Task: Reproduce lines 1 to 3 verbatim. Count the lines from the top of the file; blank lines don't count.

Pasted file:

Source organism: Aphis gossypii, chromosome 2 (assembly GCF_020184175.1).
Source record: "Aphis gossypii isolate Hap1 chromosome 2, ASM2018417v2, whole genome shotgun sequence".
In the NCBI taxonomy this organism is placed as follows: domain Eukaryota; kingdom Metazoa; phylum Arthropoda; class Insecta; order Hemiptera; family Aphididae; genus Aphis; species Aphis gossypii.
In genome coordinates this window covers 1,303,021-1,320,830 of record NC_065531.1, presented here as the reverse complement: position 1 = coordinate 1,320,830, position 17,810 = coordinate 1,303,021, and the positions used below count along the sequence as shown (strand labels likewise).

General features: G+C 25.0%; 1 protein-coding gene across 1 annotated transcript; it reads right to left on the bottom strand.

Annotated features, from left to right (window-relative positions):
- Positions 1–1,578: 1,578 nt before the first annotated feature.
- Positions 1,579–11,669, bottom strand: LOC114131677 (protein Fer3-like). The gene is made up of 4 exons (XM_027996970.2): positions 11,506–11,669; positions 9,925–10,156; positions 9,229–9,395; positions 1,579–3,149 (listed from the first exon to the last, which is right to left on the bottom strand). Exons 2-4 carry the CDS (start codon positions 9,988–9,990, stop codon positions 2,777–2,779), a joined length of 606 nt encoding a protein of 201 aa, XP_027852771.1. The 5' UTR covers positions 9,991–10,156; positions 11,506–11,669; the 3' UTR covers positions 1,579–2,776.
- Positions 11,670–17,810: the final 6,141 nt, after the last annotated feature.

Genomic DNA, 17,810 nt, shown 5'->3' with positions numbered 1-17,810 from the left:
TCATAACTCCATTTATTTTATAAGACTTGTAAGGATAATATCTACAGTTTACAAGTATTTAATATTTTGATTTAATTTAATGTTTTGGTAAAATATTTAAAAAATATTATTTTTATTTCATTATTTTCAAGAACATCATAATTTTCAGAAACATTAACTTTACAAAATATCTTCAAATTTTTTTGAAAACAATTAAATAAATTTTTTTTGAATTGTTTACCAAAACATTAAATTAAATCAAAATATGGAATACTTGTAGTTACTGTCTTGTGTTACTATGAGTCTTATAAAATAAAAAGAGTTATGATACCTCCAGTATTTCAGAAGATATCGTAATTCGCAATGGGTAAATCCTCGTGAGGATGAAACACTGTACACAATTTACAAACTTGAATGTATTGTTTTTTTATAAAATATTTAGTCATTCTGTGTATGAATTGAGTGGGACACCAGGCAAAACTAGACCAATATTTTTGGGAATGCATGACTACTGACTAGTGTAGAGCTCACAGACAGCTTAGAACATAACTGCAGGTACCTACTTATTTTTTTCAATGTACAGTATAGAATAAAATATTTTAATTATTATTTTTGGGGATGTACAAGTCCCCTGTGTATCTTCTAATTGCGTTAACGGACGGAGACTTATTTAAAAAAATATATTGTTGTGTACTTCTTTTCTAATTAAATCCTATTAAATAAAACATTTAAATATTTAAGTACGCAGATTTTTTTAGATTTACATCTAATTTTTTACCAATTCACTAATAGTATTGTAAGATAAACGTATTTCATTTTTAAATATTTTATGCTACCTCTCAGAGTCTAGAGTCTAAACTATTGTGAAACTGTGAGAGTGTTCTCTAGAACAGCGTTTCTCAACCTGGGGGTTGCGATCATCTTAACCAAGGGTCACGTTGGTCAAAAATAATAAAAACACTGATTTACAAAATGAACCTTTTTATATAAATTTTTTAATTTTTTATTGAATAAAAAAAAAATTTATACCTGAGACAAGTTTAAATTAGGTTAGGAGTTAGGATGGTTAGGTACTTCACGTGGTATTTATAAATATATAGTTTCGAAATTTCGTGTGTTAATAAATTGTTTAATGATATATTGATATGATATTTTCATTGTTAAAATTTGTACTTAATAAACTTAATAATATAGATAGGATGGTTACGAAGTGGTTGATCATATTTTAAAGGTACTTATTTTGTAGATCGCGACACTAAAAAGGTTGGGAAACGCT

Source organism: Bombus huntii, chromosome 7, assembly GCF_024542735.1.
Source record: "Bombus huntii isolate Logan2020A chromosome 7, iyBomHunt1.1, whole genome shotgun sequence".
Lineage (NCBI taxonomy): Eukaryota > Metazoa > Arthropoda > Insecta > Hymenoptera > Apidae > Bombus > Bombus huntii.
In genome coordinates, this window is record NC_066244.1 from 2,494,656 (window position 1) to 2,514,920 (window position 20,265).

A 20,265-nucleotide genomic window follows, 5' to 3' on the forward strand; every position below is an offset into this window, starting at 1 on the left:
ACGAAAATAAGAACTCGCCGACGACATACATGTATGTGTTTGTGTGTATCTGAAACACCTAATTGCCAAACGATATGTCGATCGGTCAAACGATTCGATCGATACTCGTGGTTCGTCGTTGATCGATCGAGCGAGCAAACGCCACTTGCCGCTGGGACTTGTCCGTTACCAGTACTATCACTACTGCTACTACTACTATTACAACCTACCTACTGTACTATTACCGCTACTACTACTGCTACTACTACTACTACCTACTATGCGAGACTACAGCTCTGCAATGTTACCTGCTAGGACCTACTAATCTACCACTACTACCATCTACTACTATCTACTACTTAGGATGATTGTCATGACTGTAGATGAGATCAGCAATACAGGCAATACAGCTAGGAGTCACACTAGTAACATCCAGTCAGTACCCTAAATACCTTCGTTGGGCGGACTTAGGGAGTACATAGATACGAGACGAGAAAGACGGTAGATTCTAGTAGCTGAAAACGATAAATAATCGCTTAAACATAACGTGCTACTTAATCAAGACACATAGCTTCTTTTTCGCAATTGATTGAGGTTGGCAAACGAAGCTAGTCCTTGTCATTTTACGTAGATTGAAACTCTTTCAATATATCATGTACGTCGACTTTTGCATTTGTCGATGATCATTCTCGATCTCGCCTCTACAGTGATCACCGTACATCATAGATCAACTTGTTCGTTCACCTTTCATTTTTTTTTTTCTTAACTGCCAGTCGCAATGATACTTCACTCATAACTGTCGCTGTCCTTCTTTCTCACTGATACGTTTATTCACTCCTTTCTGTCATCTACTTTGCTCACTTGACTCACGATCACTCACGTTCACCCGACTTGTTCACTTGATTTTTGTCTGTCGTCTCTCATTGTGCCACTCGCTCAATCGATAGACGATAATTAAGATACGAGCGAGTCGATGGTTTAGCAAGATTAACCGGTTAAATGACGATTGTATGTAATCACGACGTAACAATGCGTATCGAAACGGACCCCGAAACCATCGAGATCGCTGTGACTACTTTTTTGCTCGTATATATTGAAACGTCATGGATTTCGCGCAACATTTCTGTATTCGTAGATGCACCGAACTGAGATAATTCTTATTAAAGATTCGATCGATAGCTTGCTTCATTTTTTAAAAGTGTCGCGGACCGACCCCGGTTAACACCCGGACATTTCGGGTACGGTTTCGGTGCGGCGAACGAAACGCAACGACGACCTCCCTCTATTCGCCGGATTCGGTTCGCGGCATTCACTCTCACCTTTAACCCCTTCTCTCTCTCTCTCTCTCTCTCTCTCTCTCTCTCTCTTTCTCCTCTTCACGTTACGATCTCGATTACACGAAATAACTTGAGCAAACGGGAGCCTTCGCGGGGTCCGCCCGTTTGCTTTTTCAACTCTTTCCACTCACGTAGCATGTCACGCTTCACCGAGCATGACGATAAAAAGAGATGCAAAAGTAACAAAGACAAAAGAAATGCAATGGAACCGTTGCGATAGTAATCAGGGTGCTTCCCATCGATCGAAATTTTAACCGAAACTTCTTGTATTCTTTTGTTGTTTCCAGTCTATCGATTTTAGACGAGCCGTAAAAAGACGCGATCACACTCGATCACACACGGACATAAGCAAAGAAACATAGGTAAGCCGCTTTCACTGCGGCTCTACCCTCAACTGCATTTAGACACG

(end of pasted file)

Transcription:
Source organism: Aphis gossypii, chromosome 2 (assembly GCF_020184175.1).
Source record: "Aphis gossypii isolate Hap1 chromosome 2, ASM2018417v2, whole genome shotgun sequence".
In the NCBI taxonomy this organism is placed as follows: domain Eukaryota; kingdom Metazoa; phylum Arthropoda; class Insecta; order Hemiptera; family Aphididae; genus Aphis; species Aphis gossypii.